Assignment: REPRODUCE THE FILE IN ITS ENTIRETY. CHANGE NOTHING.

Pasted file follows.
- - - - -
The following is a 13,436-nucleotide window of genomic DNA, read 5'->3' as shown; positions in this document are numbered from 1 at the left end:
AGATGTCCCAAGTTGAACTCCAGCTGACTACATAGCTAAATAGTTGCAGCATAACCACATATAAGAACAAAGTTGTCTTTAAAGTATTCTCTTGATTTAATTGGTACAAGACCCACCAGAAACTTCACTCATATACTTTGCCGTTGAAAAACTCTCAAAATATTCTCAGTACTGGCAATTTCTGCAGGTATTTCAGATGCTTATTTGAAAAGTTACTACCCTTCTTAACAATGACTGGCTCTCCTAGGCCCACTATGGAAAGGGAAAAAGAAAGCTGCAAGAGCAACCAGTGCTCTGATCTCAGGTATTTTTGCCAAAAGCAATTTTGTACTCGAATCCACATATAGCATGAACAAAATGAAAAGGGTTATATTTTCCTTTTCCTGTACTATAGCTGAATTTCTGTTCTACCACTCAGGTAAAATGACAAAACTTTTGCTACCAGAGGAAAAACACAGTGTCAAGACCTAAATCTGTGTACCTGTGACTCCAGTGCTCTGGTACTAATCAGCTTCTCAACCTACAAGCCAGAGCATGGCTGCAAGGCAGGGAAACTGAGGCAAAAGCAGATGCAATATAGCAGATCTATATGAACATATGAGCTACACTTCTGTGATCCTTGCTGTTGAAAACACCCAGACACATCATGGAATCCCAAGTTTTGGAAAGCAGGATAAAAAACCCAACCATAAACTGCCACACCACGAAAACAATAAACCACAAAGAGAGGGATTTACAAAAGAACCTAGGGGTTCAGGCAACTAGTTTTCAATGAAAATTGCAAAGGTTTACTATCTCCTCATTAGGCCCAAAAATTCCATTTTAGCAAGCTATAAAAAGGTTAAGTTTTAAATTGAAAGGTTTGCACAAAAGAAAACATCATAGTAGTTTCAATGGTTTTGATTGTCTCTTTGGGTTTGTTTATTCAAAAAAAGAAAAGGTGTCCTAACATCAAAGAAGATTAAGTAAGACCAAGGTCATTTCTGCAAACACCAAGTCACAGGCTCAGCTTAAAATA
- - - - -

The following is a 13,436-nucleotide window of genomic DNA, read 5'->3' as shown; positions in this document are numbered from 1 at the left end:
AGATGTCCCAAGTTGAACTCCAGCTGACTACATAGCTAAATAGTTGCAGCATAACCACATATAAGAACAAAGTTGTCTTTAAAGTATTCTCTTGATTTAATTGGTACAAGACCCACCAGAAACTTCACTCATATACTTTGCCGTTGAAAAACTCTCAAAATATTCTCAGTACTGGCAATTTCTGCAGGTATTTCAGATGCTTATTTGAAAAGTTACTACCCTTCTTAACAATGACTGGCTCTCCTAGGCCCACTATGGAAAGGGAAAAAGAAAGCTGCAAGAGCAACCAGTGCTCTGATCTCAGGTATTTTTGCCAAAAGCAATTTTGTACTCGAATCCACATATAGCATGAACAAAATGAAAAGGGTTATATTTTCCTTTTCCTGTACTATAGCTGAATTTCTGTTCTACCACTCAGGTAAAATGACAAAACTTTTGCTACCAGAGGAAAAACACAGTGTCAAGACCTAAATCTGTGTACCTGTGACTCCAGTGCTCTGGTACTAATCAGCTTCTCAACCTACAAGCCAGAGCATGGCTGCAAGGCAGGGAAACTGAGGCAAAAGCAGATGCAATATAGCAGATCTATATGAACATATGAGCTACACTTCTGTGATCCTTGCTGTTGAAAACACCCAGACACATCATGGAATCCCAAGTTTTGGAAAGCAGGATAAAAAACCCAACCATAAACTGCCACACCACGAAAACAATAAACCACAAAGAGAGGGATTTACAAAAGAACCTAGGGGTTCAGGCAACTAGTTTTCAATGAAAATTGCAAAGGTTTACTATCTCCTCATTAGGCCCAAAAATTCCATTTTAGCAAGCTATAAAAAGGTTAAGTTTTAAATTGAAAGGTTTGCACAAAAGAAAACATCATAGTAGTTTCAATGGTTTTGATTGTCTCTTTGGGTTTGTTTATTCAAAAAAAGAAAAGGTGTCCTAACATCAAAGAAGATTAAGTAAGACCAAGGTCATTTCTGCAAACACCAAGTCACAGGCTCAGCTTAAAATA